ClickCease Good Samaritan Rules May Save Students in Medical Emergencies
05/30/09   |   By

Campus Drinking Problem: Good Samaritan Rules May Help Save Students in Medical Emergencies | DC Metro Area Personal Injury Law

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College presidents across the country believe that excessive drinking by college students is the number one campus-life problem.  Some of the obvious dangers of student alcohol misuse include:

  • harm to those who drink to excess;
  • negative impacts on non-drinking students and those who drink responsibly;
  • damage to the college reputation.

According to requirements of the Federal Drug-Free Schools and Communities Act and its 1989 amendments, institutions that receive Federal funds:

  • “Implement an alcohol and drug education program;
  • Define a policy that prohibits the unlawful possession, use, and distribution of alcohol and other drugs;
  • Share information about alcohol and drug treatment programs available to students and employees;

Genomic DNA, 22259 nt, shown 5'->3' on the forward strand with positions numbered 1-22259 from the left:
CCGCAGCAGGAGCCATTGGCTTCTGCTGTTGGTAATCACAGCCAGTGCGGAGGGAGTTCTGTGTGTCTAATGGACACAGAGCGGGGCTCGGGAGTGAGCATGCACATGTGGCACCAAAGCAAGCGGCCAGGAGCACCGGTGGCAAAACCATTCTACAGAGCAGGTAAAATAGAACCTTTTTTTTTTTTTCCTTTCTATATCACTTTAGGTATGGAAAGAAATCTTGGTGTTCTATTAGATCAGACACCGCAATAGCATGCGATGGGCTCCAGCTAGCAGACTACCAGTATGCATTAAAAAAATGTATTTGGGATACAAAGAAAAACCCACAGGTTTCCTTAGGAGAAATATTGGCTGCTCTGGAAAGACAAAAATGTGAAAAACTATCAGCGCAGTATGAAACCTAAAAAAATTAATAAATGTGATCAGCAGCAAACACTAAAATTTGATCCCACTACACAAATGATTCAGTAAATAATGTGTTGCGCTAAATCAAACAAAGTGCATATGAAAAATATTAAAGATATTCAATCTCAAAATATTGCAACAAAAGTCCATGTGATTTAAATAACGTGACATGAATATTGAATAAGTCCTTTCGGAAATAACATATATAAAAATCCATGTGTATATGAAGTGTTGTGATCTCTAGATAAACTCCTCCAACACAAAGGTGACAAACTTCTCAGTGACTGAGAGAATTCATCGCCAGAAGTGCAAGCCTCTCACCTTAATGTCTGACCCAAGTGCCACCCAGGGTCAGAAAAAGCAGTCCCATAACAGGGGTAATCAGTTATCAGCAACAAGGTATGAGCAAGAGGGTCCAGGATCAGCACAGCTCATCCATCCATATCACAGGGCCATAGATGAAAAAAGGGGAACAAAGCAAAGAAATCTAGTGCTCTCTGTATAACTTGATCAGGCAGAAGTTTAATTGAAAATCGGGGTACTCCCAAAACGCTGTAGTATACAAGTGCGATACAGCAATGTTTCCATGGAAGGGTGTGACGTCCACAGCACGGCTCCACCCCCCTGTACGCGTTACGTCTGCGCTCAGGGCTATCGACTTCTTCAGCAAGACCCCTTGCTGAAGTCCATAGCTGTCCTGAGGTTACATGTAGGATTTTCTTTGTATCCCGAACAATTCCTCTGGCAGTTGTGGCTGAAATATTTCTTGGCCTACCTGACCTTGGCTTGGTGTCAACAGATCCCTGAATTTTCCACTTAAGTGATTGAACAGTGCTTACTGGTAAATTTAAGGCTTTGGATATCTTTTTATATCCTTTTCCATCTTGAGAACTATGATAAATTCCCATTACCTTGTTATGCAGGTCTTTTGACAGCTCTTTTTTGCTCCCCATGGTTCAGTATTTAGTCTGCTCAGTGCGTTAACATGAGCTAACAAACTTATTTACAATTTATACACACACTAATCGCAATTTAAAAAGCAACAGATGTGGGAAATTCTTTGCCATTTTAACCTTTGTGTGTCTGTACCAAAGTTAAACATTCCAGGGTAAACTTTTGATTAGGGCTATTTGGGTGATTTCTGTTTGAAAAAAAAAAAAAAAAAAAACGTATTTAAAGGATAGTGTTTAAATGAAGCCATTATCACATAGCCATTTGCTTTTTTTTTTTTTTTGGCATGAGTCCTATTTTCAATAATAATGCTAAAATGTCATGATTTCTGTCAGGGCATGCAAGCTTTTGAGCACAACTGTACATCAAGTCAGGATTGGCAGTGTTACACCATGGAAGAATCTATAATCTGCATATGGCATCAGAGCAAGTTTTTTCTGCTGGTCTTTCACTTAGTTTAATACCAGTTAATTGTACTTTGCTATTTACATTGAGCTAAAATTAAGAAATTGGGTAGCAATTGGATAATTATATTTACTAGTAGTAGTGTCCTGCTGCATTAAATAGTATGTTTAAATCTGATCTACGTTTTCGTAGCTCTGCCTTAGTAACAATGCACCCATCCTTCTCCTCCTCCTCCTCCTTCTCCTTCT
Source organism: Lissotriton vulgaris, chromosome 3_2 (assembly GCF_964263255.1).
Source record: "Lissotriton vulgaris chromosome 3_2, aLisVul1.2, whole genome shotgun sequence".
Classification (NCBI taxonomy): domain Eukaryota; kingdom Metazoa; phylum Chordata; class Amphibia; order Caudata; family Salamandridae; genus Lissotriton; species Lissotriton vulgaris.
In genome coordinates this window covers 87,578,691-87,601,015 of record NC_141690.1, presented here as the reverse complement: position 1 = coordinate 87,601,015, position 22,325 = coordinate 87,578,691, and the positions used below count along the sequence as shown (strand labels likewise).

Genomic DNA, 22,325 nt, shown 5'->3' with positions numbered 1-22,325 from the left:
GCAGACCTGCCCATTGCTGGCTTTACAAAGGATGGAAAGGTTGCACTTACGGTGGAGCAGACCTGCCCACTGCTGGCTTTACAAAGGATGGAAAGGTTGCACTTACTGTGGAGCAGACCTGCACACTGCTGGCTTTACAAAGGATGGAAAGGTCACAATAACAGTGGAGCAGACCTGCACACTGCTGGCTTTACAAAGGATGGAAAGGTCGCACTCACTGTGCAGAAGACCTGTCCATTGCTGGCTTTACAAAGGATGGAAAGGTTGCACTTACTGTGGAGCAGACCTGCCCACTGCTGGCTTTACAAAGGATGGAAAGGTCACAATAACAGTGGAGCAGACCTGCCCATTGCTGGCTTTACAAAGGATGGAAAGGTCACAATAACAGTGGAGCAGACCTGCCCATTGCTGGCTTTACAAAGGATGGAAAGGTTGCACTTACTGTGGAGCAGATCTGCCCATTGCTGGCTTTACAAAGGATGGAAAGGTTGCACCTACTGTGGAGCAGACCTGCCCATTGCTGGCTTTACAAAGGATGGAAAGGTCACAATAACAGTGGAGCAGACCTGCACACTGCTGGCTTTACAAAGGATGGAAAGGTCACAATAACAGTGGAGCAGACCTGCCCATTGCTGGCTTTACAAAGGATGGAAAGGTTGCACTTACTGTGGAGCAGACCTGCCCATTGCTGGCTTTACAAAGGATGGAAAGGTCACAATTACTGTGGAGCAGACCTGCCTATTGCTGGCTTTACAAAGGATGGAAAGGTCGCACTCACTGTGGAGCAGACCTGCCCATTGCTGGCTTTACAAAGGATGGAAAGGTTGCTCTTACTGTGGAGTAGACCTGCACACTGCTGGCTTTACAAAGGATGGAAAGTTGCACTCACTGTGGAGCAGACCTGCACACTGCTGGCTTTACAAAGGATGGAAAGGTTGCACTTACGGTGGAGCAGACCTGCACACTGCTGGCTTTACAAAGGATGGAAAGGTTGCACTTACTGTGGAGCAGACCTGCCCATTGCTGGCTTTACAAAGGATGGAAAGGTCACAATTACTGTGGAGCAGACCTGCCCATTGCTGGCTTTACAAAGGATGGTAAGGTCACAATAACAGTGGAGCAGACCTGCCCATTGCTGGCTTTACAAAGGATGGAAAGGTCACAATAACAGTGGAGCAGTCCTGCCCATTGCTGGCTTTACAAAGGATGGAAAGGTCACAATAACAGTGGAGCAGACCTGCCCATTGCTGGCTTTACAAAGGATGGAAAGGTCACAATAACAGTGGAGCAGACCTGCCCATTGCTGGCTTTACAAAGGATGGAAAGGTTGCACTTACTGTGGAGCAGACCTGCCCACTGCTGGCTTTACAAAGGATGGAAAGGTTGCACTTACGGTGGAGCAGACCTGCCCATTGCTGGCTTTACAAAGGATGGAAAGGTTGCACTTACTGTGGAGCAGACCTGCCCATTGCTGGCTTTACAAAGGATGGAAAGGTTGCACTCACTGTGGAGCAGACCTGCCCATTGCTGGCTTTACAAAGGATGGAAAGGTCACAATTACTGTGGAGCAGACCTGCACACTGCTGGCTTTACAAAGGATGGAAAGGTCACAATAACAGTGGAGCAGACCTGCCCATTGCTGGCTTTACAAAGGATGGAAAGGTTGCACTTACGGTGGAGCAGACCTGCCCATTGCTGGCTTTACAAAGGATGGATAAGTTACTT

• Adopt disciplinary sanctions for students and employees who violate the school’s policy on alcohol and drugs; and
  • Ensure that the disciplinary sanctions are consistently enforced.”

Because of the fear of consequences from violating rules regarding campus drinking, underage drinkers sometimes put themselves and others in danger.  In response, some schools have addressed this issue as they try to avoid sending a message of permissiveness about illegal underage alcohol and binge drinking without scaring students into inaction when a situation becomes dangerous.

A number of schools are adopting a “Good Samaritan” rule so that in medical emergencies, violations of campus alcohol policies will not necessarily be enforced. The University of Maryland recently endorsed a Good Samaritan Rule for a one-year trial basis. Other colleges, including George Washington University and the University of Virginia, have good Samaritan rules that provide either a break or amnesty to students who seek help in a medical emergency.

The NIAAA College Guidelines for College Drinking: What We Know and What We Need to Learn concludes:  “Focus group research can augment understanding of trends identified in surveys of campus populations. Ongoing program evaluations within the institution are crucial to assess the success and impact of any interventions that are developed and initiated by college administrators to reduce alcohol misuse on campus. To design a program once and assume it will continue to be useful, effective, and relevant for years to come is unrealistic.”

Regan Zambri Long
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